Continuously Competing

Today, I was notified that it’s the 3-year anniversary of this blog, Competing for His Glory.

Kevin and I during an engagement photo shoot at Arrocha Ballpark in 2012. (Credit: Waldron Photography)

I look back to where I was three years ago: I had just turned 21 and was in my junior year of college. None of the major accolades for softball had come yet, I hardly knew a professional softball league existed. I lived in a house with 11 girls and was recently engaged to Kevin. If I remember correctly, I still thought I wanted to be a sports broadcaster for ESPN.

And now: I am over halfway done with my second year of marriage. I am 24 and work in full-time ministry. I chose not to continue on with my softball career after one season in the professional league but have developed into a private softball coach. My best friends from college live across the nation. I also have a dog, Titan. I never thought I would have a dog, considering I am mildly allergic.

Yet there are a few circumstances that I thought would change and have stayed the same. For one, I am still living in Lawrence, Kansas. There was a time when I was ready to “get out” and truly considered Lawrence to be far from the place God would call me to settle down. Instead, Kevin and I are still ministering to college students at the University of Kansas through Young Life College, as we both have since 2010. As Kevin likes to say, “we have no exit strategy.” We are focusing on our mission and calling in Lawrence.

Kevin and I bringing in 2015 on New Years Eve.
Kevin and I bringing in 2015 on New Years Eve. We look a little different but apparently we pose for photos the same!

Kevin recently started a blog called “deadlifted.” It’s a very different than this blog, but has a similar heart. He writes about what he’s learning theologically and how to apply that practically. He’s been writing in it over the past month. As he shares with me his entries, I have also pondered about my own blog. I longed to write, but I had doubts. I’m not playing competitive softball. I’m not training for a triathlon. Am I still competing for His glory?


I recently finished reading through the book of Acts. If you are unfamiliar, Acts is a unique book in the Bible that documents the life of the early church after the resurrection of Christ. There is one apostle named Paul who is a straight-up stud. Jesus appears to this guy in resurrected form and, long story short, tells him that he has been chosen to preach the gospel of Christ to the Gentiles, to kings, and to all the children of Israel (Acts 9:15). He had up until this moment murdered Christians – so when the Lord revealed Himself to Paul, he was blindsided by His grace, love, and forgiveness. Paul traveled around preaching the gospel and enduring beatings, imprisonment, persecution, and ultimately death for the sake of carrying Christ’s Name. Throughout his ministry, he wrote many letters to early churches and that makes up the majority of what we call the New Testament today.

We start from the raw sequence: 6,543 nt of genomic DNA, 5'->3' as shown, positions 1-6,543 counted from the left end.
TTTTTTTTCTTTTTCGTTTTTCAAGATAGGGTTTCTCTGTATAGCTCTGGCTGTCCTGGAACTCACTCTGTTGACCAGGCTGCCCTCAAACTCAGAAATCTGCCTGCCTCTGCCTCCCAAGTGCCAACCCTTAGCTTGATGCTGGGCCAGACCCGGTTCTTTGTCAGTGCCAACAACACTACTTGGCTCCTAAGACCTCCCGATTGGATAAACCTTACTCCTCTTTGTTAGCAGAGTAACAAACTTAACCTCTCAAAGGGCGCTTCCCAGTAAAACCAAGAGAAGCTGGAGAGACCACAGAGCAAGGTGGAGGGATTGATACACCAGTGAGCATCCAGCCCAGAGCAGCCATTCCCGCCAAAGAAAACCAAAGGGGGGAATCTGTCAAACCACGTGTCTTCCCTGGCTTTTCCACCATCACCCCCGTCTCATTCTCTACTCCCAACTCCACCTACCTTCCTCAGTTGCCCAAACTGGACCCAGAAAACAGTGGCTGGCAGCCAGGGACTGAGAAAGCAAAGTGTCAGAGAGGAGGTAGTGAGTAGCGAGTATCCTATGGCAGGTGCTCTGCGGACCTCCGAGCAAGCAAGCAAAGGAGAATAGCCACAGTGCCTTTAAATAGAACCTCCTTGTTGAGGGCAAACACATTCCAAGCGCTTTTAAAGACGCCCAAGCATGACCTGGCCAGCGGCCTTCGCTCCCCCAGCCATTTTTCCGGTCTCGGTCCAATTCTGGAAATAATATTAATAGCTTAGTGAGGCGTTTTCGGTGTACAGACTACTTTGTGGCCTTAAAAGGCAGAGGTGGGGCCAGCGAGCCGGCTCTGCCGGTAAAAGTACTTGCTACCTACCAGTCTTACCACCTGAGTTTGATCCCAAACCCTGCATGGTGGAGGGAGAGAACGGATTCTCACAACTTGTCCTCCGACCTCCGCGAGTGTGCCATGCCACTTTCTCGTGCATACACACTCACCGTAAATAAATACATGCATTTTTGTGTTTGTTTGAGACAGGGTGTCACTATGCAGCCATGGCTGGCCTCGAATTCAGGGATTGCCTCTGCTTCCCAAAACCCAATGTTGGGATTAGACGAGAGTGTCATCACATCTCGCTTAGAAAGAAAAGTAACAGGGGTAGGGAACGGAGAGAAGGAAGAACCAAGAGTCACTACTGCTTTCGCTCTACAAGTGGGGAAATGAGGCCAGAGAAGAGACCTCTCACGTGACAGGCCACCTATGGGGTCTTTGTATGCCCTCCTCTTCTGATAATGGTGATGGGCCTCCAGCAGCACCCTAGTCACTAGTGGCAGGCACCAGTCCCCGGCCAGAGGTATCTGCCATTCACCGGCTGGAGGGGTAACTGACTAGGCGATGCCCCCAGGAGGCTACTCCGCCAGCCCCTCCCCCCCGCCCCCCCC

In one of those letters to the church of Corinth, Paul writes a very profound statement:

“Do you not know that in a race all the runners run, but only one receives the prize? So run that you may obtain it. Every athlete exercises self-control in all things. They do it to receive a perishable wreath, but we an imperishable. So I do not run aimlessly; I do not box as one beating the air. But I discipline my body and keep it under control, lest after preaching to others I myself should be disqualified.” – 1 Corinthians 9:24-27

Paul was not an Olympic athlete, yet he makes a statement here that we are all competitors who train and discipline our bodies and minds for sanctification, the process of being made holy before God. I identify with this metaphor at the very core of who I am. This desire to seek after the ‘wreath imperishable’ – my eternity with Christ – drives everything I do.


As I surrender my own selfish desires continuously to Him, I am continuously competing. He replaces those thoughts with His desires. He rips down my idols and reminds me to put my full trust in Him. I assume that I will never know what the “next three years from now” look like as long as I continue on the path of seeking God’s glory instead of my own.

I am a competitor and that transcends every area of my life. When I look back to three years ago, while a lot has changed or hasn’t turned out as I supposed, one thing has stayed the same: I continue to compete for His glory. In my work, in my home, in my social life, and in my ministry, the one thing I do know is this: as long as I have a body and mind to discipline, the circumstances will change, yet this will remain. I will train for the prize.

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